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First Name: Herbert Alphonse Last Name: ST. CYR
Date of Death: 07/10/1916 Lived/Born In: Dollis Hill
Rank: Private Unit: London14
Memorial Site:

Current Information:

Age-19

11, Geary Road, Willesden

Thiepval Anglo-French Cemetery, Authuille, France

 

The Battle of the Somme (July-November, 1916)

By the beginning of October, 1916,  the Battle of the Somme had been raging for three months. Thousands of men had already been killed or wounded or were simply missing, never to be seen again and and just a few square miles of the French countryside, all in the southern part of the battlefield, had been captured from the enemy. Mistakes had been made by the various commanders and would be continued to be made but there was no turning back as the British, Australians, South Africans, New Zealanders and Canadians carried on battering away at the German defences in the hope of a breakthrough, So it continued all the way through to November with nearly every battalion and division then in France being drawn into it at some stage. In the end the German trenches had been pushed back a few more miles along most of the line but the cost in lives had been staggering. By the end of the fighting in November, 1916, British Army casualties numbered over 400,000, killed, wounded and missing.

The Battle of Transloy Ridge

On 1st October, 1916, a new offensive was begun by the British Army. The Battle of Transloy Ridge was the last major operation fought during the battle of the Somme and it continued throughout the first three weeks of the month until the terrible conditions of rain, mud and cold coupled with the sheer exhaustion of the troops, brought things to a standstill. The aim had been to push the enemy further back to the next ridge of higher ground running between Le Transloy and Warlencourt. It was a very hard fight, progress was painfully slow, the casualty figure was shockingly high and the final objective was not achieved despite the best efforts of the attacking divisions. Three factors worked against its success. The first was the weather. It was simply awful. The second was the miles of war torn terrain which soon became a quagmire over which troops, guns, ammunition and all the other supplies had to cross to reach the front and keep the momentum of the offensive going. For the Germans, falling back on their own supply lines across relatively unscathed ground, this was not such a problem. The third factor was the new methods of defence employed by the enemy. They defended in depth without a well defined front line but instead setting up machine-gun nests in shell holes and other strategically important sites where just a few men could hold up an entire battalion. And of course, the German artillery had the whole area covered.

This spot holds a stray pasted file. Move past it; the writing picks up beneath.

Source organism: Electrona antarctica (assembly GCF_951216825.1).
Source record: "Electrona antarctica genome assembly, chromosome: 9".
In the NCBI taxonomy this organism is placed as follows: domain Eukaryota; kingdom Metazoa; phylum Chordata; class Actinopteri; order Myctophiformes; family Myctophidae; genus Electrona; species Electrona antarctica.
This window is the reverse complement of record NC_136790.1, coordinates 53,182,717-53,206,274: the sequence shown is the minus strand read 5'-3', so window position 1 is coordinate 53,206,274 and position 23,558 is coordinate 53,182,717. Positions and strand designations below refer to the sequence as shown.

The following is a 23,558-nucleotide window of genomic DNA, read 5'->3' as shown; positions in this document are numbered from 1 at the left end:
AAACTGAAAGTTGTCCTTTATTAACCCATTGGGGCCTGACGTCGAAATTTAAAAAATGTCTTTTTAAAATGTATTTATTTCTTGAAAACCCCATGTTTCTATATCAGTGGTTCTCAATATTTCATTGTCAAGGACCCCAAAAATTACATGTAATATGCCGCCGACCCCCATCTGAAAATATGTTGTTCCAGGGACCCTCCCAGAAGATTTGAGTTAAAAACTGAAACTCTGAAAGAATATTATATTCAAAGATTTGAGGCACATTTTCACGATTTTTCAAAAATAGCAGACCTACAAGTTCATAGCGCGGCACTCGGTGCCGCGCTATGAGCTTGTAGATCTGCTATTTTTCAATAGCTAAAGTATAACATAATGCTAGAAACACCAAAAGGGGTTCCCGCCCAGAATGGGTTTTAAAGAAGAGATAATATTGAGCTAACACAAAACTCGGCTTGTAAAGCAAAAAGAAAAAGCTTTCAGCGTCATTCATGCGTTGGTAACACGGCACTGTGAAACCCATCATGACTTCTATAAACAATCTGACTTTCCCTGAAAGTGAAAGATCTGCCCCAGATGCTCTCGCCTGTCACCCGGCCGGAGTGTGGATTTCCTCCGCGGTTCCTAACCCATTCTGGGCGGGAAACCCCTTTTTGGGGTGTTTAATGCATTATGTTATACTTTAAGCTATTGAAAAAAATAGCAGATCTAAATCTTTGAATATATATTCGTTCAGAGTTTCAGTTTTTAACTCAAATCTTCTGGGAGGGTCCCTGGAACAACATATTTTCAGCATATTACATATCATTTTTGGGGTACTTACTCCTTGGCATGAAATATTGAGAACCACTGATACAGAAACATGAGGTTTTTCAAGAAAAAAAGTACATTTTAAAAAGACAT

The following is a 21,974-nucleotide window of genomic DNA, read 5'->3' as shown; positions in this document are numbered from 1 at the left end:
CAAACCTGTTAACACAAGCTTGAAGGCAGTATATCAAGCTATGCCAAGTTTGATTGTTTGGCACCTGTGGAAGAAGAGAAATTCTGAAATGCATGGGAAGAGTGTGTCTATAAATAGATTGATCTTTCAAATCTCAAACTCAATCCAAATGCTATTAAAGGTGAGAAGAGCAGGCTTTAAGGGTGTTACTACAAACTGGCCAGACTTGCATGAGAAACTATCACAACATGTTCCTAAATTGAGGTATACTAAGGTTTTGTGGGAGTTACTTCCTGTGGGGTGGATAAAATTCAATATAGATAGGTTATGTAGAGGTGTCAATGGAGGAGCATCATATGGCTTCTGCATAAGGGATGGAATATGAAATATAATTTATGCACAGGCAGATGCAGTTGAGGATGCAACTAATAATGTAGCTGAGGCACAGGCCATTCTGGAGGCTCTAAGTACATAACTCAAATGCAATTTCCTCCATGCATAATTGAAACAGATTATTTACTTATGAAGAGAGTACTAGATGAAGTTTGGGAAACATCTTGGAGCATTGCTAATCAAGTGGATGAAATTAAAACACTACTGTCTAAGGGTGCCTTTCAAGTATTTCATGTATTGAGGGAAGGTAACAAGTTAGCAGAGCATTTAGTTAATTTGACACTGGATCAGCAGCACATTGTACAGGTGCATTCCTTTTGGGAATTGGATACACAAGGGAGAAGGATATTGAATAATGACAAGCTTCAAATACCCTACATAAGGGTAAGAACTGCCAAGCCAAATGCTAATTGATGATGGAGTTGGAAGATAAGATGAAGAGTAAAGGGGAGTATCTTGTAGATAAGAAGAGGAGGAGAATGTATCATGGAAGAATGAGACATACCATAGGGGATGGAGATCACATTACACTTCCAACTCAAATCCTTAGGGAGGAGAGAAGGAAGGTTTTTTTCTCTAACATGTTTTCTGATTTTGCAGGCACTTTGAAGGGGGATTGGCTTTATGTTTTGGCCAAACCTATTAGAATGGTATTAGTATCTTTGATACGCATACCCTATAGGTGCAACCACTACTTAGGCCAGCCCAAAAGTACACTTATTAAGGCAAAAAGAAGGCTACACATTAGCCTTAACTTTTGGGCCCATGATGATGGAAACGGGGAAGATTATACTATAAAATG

7th October, 1916, was a costly day for London on the Somme and by the end of it some 750 men from the capital had lost their lives and many thousands more were wounded. The second stage of the offensive, which had been delayed by the bad weather, was launched on this day and both London divisions, 56th Division and 47th Division were fully involved. 56th Division attacked on the extreme right of the British line with the French on their right. Their objectives were to capture the German trenches in front of them after which a second wave of men would move forward to the crest of the ridge covering the village of Le Transloy. The attack was made at 1.45pm by 1st London and 7th Middlesex of 167 Brigade and the 4th London, 12th London and 14th London battalions from 168 Brigade.

At 1.45pm 14th London attacked on the right flank of 168 Brigade, next to the French who were also involved in the offensive. One source claims that this was arranged because many of 14th London spoke French, but this sounds a bit dubious. In order to maintain an element of surprise the attack was made without the benefit of a preliminary artillery barrage of the enemy positions but even so the Germans must have known that they were coming, because the leading companies met fierce machine-gun fire. Indeed, that morning, one of their spotter planes had seen the troops packed into the assembly trenches all along 56th Division’s front and the German artillery had opened up, causing many casualties before the attack started. Despite this the two leading companies of 14th London took their objectives after some fierce hand to hand fighting but a lack of similar success on their left and right meant that both their flanks were exposed and they were forced to withdraw back to their starting line. Their casualties were many. B Company was reduced to one officer and eighteen men. One of those who did not survive the day was Herbert St. Cyr, who was killed in action.

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